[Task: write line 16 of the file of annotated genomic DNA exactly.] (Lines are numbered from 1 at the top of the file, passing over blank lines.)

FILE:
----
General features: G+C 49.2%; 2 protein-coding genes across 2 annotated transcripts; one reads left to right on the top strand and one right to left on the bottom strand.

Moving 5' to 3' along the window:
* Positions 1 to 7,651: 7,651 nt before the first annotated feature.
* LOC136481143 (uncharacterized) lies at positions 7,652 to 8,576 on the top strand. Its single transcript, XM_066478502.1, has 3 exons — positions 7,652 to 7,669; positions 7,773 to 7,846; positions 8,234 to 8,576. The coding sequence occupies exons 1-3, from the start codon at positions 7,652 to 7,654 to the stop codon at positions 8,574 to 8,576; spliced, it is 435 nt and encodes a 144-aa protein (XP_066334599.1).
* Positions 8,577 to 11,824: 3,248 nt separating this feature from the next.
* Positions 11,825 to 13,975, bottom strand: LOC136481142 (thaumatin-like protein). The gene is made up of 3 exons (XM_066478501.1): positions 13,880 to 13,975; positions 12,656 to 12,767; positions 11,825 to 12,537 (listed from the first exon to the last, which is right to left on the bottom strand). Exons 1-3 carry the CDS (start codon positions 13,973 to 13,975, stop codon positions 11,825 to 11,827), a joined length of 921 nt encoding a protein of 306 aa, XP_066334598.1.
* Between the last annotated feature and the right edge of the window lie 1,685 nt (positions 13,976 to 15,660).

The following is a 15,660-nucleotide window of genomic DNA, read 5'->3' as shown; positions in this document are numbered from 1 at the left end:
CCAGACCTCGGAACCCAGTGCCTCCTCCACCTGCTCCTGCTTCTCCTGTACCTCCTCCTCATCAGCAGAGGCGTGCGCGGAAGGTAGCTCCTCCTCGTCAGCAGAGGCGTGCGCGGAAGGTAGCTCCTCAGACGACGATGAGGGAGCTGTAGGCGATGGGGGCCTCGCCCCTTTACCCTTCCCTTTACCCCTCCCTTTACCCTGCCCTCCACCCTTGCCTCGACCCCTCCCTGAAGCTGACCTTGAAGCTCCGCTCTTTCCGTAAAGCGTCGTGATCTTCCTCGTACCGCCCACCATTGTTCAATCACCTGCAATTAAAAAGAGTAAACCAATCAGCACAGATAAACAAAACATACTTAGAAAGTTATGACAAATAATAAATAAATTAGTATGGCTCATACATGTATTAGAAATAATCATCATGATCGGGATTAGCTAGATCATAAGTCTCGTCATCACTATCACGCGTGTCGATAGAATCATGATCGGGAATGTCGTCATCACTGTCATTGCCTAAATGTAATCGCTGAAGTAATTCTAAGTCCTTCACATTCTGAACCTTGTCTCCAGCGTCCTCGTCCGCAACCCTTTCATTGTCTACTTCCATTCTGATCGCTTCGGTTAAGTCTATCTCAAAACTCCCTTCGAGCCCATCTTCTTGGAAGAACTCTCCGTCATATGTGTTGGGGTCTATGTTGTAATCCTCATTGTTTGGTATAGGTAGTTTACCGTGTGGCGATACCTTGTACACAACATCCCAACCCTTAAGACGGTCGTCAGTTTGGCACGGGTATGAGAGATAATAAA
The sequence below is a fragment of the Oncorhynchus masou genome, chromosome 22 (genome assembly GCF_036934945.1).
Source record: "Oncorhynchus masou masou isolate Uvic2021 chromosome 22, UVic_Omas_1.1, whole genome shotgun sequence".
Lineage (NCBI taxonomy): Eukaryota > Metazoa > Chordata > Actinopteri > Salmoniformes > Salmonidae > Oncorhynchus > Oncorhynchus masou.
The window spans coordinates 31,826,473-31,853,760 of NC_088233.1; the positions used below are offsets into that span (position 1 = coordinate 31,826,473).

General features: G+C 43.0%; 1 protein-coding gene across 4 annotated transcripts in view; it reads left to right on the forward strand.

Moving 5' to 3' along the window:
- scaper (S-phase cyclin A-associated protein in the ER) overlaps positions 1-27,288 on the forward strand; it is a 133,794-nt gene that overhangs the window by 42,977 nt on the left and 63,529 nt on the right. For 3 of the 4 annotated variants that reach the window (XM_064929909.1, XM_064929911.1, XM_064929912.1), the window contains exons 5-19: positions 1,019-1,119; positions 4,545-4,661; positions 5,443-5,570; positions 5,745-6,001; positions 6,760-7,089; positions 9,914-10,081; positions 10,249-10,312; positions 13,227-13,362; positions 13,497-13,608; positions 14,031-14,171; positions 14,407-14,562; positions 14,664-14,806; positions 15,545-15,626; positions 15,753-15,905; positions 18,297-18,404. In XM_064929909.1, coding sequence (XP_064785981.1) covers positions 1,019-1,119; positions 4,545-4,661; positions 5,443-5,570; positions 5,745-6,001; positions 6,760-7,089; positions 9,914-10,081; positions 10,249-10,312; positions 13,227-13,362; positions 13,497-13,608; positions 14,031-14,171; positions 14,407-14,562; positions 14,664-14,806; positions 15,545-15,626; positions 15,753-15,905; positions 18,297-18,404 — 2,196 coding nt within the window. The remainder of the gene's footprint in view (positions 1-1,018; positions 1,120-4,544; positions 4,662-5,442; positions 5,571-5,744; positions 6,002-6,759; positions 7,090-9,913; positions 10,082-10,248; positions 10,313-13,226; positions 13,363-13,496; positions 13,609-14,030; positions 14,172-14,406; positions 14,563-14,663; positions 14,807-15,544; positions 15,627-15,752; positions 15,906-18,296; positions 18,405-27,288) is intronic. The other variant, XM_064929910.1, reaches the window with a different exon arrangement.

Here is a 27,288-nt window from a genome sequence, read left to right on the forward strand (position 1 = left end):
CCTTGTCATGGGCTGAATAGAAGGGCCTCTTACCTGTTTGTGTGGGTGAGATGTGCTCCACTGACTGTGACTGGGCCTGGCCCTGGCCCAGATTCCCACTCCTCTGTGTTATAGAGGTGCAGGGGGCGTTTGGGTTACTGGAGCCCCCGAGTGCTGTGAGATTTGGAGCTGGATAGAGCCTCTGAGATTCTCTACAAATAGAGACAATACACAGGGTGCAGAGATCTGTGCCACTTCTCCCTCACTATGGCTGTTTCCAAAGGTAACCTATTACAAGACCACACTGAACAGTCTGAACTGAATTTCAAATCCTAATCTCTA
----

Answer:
- scaper (S-phase cyclin A-associated protein in the ER) overlaps positions 1-27,288 on the forward strand; it is a 133,794-nt gene that overhangs the window by 42,977 nt on the left and 63,529 nt on the right. For 3 of the 4 annotated variants that reach the window (XM_064929909.1, XM_064929911.1, XM_064929912.1), the window contains exons 5-19: positions 1,019-1,119; positions 4,545-4,661; positions 5,443-5,570; positions 5,745-6,001; positions 6,760-7,089; positions 9,914-10,081; positions 10,249-10,312; positions 13,227-13,362; positions 13,497-13,608; positions 14,031-14,171; positions 14,407-14,562; positions 14,664-14,806; positions 15,545-15,626; positions 15,753-15,905; positions 18,297-18,404. In XM_064929909.1, coding sequence (XP_064785981.1) covers positions 1,019-1,119; positions 4,545-4,661; positions 5,443-5,570; positions 5,745-6,001; positions 6,760-7,089; positions 9,914-10,081; positions 10,249-10,312; positions 13,227-13,362; positions 13,497-13,608; positions 14,031-14,171; positions 14,407-14,562; positions 14,664-14,806; positions 15,545-15,626; positions 15,753-15,905; positions 18,297-18,404 — 2,196 coding nt within the window. The remainder of the gene's footprint in view (positions 1-1,018; positions 1,120-4,544; positions 4,662-5,442; positions 5,571-5,744; positions 6,002-6,759; positions 7,090-9,913; positions 10,082-10,248; positions 10,313-13,226; positions 13,363-13,496; positions 13,609-14,030; positions 14,172-14,406; positions 14,563-14,663; positions 14,807-15,544; positions 15,627-15,752; positions 15,906-18,296; positions 18,405-27,288) is intronic. The other variant, XM_064929910.1, reaches the window with a different exon arrangement.